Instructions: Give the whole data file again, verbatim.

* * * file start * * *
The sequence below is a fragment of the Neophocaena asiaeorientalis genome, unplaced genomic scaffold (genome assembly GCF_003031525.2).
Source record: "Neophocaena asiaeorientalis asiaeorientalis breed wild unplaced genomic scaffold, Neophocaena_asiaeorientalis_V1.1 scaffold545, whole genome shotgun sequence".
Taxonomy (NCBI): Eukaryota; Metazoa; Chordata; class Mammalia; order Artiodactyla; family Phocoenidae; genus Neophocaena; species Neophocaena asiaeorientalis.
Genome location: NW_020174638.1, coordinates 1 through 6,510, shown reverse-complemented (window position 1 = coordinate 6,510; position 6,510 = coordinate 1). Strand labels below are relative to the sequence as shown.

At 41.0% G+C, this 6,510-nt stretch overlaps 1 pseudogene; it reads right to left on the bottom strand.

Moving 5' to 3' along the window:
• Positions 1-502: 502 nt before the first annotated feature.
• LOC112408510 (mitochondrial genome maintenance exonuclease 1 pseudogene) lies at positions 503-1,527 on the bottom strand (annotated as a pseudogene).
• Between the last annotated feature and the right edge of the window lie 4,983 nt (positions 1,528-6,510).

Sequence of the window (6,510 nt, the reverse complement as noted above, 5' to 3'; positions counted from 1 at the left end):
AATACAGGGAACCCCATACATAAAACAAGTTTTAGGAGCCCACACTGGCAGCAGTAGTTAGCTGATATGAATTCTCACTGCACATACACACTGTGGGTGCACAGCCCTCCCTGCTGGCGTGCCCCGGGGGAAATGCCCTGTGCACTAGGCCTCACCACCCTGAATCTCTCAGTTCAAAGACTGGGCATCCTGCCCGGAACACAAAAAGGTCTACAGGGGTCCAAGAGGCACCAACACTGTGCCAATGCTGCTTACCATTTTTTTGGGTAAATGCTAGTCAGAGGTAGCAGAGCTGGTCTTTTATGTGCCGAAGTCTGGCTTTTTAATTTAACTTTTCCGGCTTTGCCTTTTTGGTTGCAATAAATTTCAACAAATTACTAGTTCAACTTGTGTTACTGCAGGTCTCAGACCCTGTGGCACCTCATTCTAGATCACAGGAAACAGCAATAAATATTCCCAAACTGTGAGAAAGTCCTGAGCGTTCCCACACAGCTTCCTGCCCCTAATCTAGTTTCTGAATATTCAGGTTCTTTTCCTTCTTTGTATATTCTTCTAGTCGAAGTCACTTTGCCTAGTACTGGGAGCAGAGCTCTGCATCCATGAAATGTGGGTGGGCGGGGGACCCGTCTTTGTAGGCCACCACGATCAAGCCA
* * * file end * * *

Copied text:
The sequence below is a fragment of the Neophocaena asiaeorientalis genome, unplaced genomic scaffold (genome assembly GCF_003031525.2).
Source record: "Neophocaena asiaeorientalis asiaeorientalis breed wild unplaced genomic scaffold, Neophocaena_asiaeorientalis_V1.1 scaffold545, whole genome shotgun sequence".
Taxonomy (NCBI): Eukaryota; Metazoa; Chordata; class Mammalia; order Artiodactyla; family Phocoenidae; genus Neophocaena; species Neophocaena asiaeorientalis.
Genome location: NW_020174638.1, coordinates 1 through 6,510, shown reverse-complemented (window position 1 = coordinate 6,510; position 6,510 = coordinate 1). Strand labels below are relative to the sequence as shown.

At 41.0% G+C, this 6,510-nt stretch overlaps 1 pseudogene; it reads right to left on the bottom strand.

Moving 5' to 3' along the window:
• Positions 1-502: 502 nt before the first annotated feature.
• LOC112408510 (mitochondrial genome maintenance exonuclease 1 pseudogene) lies at positions 503-1,527 on the bottom strand (annotated as a pseudogene).
• Between the last annotated feature and the right edge of the window lie 4,983 nt (positions 1,528-6,510).

Sequence of the window (6,510 nt, the reverse complement as noted above, 5' to 3'; positions counted from 1 at the left end):
AATACAGGGAACCCCATACATAAAACAAGTTTTAGGAGCCCACACTGGCAGCAGTAGTTAGCTGATATGAATTCTCACTGCACATACACACTGTGGGTGCACAGCCCTCCCTGCTGGCGTGCCCCGGGGGAAATGCCCTGTGCACTAGGCCTCACCACCCTGAATCTCTCAGTTCAAAGACTGGGCATCCTGCCCGGAACACAAAAAGGTCTACAGGGGTCCAAGAGGCACCAACACTGTGCCAATGCTGCTTACCATTTTTTTGGGTAAATGCTAGTCAGAGGTAGCAGAGCTGGTCTTTTATGTGCCGAAGTCTGGCTTTTTAATTTAACTTTTCCGGCTTTGCCTTTTTGGTTGCAATAAATTTCAACAAATTACTAGTTCAACTTGTGTTACTGCAGGTCTCAGACCCTGTGGCACCTCATTCTAGATCACAGGAAACAGCAATAAATATTCCCAAACTGTGAGAAAGTCCTGAGCGTTCCCACACAGCTTCCTGCCCCTAATCTAGTTTCTGAATATTCAGGTTCTTTTCCTTCTTTGTATATTCTTCTAGTCGAAGTCACTTTGCCTAGTACTGGGAGCAGAGCTCTGCATCCATGAAATGTGGGTGGGCGGGGGACCCGTCTTTGTAGGCCACCACGATCAAGCCA